There were many food stalls outside the temple selling various food such as curries and Thai desserts. However, these weren’t for the lay people to buy to take home and eat. These were pre-cooked food to give to the monks in order to make merit. Strictly speaking, to make the most merit you need to prepare the food yourself, but who has time for that these days? After choosing the food that they wanted to offer, the vendor then worked out the cost.
Once they had bought a tray load of food, they then usually squatted down, held the tray up to the level of their forehead and then said a small prayer. There was also a small Buddha shrine there which people paid respect to. Next they then added the rice and bags of curries to a long line of alms bowls. The monks weren’t actually sitting there which always seems a bit strange to me. But, I guess the Thai people felt they were still making the merit.
I have been to a number of different temples on days like this one and it is quite often the same set-up. There is often a line of beggars or local poor people who are hoping that the Buddhists will also want to make merit by giving some spare change to them. Not everyone did this but considering there were hundreds of people at this one temple, they should have made some decent money. In addition, many temples often hand out excess food to poor people on days like this when they are overwhelmed.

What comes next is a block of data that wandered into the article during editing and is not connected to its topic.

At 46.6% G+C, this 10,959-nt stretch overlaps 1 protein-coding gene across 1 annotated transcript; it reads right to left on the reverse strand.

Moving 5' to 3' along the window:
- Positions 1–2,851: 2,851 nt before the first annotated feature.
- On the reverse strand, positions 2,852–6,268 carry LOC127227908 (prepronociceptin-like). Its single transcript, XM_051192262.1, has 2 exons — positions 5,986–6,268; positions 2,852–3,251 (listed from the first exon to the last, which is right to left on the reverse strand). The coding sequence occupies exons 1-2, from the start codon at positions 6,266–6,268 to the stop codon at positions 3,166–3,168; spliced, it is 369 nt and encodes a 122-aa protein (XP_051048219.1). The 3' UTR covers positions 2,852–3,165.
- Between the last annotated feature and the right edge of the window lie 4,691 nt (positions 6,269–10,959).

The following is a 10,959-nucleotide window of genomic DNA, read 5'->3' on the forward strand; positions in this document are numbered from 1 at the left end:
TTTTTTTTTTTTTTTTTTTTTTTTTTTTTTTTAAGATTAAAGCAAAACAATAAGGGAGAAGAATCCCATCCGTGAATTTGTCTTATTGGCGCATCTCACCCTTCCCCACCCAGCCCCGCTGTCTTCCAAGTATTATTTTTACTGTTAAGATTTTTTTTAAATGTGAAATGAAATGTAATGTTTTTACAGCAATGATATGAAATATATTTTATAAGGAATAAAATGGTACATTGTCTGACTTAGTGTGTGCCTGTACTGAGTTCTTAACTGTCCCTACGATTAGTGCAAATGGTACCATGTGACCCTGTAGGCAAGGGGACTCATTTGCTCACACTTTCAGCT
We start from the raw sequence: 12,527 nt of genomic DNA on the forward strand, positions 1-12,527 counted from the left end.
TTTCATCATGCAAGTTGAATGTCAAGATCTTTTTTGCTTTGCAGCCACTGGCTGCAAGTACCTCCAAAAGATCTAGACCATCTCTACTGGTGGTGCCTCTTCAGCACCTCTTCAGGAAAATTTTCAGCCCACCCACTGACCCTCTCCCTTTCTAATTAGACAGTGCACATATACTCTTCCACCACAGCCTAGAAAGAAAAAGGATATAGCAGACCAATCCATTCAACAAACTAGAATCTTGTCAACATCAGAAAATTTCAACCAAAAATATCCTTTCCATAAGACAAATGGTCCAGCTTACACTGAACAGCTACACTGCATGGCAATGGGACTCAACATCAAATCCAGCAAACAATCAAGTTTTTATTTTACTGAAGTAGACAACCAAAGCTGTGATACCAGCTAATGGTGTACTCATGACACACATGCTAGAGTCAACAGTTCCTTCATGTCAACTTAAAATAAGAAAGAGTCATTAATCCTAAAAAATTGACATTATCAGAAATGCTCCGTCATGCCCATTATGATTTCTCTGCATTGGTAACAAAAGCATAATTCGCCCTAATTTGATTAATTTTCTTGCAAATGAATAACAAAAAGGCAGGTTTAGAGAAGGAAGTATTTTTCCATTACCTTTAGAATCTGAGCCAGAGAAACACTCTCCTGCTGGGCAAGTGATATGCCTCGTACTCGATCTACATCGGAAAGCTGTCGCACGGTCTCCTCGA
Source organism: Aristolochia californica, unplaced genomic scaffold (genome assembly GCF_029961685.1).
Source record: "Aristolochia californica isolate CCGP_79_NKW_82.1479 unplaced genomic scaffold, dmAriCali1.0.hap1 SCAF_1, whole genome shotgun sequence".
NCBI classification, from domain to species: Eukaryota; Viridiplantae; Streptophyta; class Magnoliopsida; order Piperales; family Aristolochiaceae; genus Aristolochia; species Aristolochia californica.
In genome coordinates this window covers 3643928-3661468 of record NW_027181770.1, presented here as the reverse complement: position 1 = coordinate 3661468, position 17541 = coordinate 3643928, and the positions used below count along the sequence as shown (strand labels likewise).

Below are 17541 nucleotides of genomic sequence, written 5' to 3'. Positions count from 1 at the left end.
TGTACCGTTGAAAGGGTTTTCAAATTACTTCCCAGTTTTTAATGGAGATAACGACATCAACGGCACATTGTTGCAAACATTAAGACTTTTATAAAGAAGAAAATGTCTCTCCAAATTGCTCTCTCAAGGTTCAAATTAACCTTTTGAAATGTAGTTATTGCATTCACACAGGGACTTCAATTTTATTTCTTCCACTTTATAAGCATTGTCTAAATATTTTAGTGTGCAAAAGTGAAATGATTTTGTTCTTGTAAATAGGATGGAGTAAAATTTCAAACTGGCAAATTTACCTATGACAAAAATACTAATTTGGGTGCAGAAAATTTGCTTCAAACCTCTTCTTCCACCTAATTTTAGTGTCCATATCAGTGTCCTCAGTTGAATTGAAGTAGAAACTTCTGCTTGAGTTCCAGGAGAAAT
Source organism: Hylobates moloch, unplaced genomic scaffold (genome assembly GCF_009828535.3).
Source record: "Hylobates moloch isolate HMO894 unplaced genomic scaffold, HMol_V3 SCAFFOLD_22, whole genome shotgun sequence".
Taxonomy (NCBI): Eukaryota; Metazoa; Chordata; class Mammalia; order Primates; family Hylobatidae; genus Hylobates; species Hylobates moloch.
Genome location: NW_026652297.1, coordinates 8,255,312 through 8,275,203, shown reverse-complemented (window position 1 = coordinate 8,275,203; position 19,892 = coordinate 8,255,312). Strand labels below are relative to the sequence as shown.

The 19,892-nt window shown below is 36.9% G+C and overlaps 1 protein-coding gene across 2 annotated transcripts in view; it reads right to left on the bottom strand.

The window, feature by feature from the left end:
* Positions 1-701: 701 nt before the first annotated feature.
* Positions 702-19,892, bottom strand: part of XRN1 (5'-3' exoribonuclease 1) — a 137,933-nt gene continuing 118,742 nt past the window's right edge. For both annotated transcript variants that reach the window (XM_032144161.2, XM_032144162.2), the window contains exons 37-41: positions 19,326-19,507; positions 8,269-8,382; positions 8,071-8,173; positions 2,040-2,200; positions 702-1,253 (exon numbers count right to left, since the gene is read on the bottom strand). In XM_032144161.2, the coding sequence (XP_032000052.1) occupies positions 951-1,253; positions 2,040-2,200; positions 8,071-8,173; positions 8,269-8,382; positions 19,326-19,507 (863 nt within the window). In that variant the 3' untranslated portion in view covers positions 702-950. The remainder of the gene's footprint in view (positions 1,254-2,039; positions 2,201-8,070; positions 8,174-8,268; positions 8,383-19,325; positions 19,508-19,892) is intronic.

Once the people had made merit they made their way to an open area in front of a long narrow platform. This is where the monks from the temple were sitting waiting to start the chanting. It was a good turnout this morning. Very impressive. The chanting went on for about an hour. There was also a sermon from the abbot. People also had an opportunity to make a personal offering of essential items or food to their favourite monk. Most people would then go home though others might stay the whole day and practice meditation.
In the late afternoon or evening, people headed back to their local temples for “wien tien” which is a kind of candlelight procession around the ordination hall or chedi. I decided to go to Wat Asokaram in Samut Prakan which is a very famous meditation temple in Thailand. Many people had been staying here over the long weekend. They wore white clothes and practised meditation. The real “wien tien” is with candles in the evening after the chanting which usually starts at about 7.30 p.m. But many people went earlier to walk around the temple three times in a clockwise direction.